Using a ratchet strap just enables the slack to be taken up in a matter of seconds - there is very little tension imparted as you are only trying to stop the vehicle shuffling around on the trays - or bouncing off. Just think about the loads suspension arms are designed to take when cornering or braking - or even clipping kerbs if the driver is clumsy enough, and you'll understand to restrain the car using them is perfectly acceptable.

Having towed a race mini on a trailer to most of the UK circuits for several years that system worked well over several thousand miles and was quick and reliable. Would work just as well for an Elan.

To get back to the original post about using body jacking points to tie down - as the trailer goes through bump and rebound the car's suspension can also absorb some of the shock if it's free to move so the trailer suspension doesn't have to work so hard. If you do tie down by jacking points, or any part of the body, the tie straps will be restricting this movement but the car will still be trying to move and will do so through bump so will be tugging at the straps on rebound and the trailer suspension will have to work harder when it's carrying a 'deadweight' too.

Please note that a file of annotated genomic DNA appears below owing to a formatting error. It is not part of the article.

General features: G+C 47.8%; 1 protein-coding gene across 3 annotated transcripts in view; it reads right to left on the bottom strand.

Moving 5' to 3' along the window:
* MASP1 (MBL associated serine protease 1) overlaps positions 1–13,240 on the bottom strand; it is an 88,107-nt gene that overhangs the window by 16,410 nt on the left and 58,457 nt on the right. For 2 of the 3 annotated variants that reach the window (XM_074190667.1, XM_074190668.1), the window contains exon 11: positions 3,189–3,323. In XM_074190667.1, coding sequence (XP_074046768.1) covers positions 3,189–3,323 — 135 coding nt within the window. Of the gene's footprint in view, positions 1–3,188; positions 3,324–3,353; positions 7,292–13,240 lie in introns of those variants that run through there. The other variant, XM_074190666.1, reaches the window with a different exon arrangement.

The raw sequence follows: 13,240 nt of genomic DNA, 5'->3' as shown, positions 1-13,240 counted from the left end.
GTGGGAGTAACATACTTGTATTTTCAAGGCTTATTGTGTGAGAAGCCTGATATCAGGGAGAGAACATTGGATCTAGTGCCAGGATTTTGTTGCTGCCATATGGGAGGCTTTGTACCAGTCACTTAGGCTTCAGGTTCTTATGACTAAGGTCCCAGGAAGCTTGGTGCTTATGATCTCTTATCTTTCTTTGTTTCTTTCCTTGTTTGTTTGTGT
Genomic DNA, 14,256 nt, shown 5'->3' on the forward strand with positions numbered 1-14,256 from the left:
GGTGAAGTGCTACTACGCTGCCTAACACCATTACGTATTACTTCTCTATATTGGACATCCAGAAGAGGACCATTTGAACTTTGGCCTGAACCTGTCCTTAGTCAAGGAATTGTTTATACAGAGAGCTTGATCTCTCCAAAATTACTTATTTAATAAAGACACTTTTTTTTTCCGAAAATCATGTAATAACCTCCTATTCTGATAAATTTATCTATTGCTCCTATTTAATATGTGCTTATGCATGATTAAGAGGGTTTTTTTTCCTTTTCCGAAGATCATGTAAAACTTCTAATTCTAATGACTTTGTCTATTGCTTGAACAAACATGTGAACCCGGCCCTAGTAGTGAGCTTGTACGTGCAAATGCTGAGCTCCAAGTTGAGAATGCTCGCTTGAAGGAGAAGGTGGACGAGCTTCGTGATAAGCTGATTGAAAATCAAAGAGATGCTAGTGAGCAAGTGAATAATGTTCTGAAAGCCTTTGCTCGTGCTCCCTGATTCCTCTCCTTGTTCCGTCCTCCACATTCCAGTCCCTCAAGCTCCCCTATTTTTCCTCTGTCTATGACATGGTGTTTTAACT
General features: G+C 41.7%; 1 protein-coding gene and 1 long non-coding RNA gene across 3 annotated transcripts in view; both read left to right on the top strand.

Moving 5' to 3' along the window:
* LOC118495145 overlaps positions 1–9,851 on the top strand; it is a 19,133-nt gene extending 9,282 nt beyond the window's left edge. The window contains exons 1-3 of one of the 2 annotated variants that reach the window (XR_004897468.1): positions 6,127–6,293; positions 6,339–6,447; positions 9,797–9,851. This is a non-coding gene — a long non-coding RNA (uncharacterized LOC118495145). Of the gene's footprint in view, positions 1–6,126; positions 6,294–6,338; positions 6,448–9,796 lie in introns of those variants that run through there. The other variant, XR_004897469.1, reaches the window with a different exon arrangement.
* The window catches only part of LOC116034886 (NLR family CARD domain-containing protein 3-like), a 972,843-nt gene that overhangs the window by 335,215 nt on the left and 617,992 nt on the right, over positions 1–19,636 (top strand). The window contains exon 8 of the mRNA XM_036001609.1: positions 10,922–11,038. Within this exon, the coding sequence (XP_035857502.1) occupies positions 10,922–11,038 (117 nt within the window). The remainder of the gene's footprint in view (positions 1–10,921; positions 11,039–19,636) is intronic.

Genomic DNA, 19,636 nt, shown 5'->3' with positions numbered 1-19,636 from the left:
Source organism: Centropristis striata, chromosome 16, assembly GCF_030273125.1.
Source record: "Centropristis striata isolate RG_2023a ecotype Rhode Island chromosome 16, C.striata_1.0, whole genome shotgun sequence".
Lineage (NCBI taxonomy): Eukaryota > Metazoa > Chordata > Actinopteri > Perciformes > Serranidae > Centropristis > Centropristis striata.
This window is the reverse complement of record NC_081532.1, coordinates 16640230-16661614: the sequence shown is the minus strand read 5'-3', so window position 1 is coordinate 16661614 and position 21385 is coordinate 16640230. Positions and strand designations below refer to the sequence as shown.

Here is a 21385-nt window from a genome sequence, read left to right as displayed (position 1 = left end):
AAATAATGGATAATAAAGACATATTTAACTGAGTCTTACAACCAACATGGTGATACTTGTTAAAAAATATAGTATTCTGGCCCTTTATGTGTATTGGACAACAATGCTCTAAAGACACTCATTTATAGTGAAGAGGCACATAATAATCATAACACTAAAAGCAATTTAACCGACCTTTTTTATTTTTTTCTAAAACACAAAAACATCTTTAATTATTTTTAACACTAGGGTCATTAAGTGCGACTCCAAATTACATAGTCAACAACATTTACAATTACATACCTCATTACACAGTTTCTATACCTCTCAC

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Re: Tie Down Straps

Postby Fredjohn » Mon 01.06.2015, 08:05

Pete
Just to clarify your need, are you planning to have your car transported by road (and a bit of sea!) to Cyprus, or have it sent by sea all the way from the UK?

The advice proffered so far seems to look purely at road transport. If going by sea all the way, advice/methods may differ slightly.

Hope it all goes well, but as an alternative you could just take a relaxing (?) 2-3 weeks holiday and drive to Cyprus, and then take a final ferry from Athens.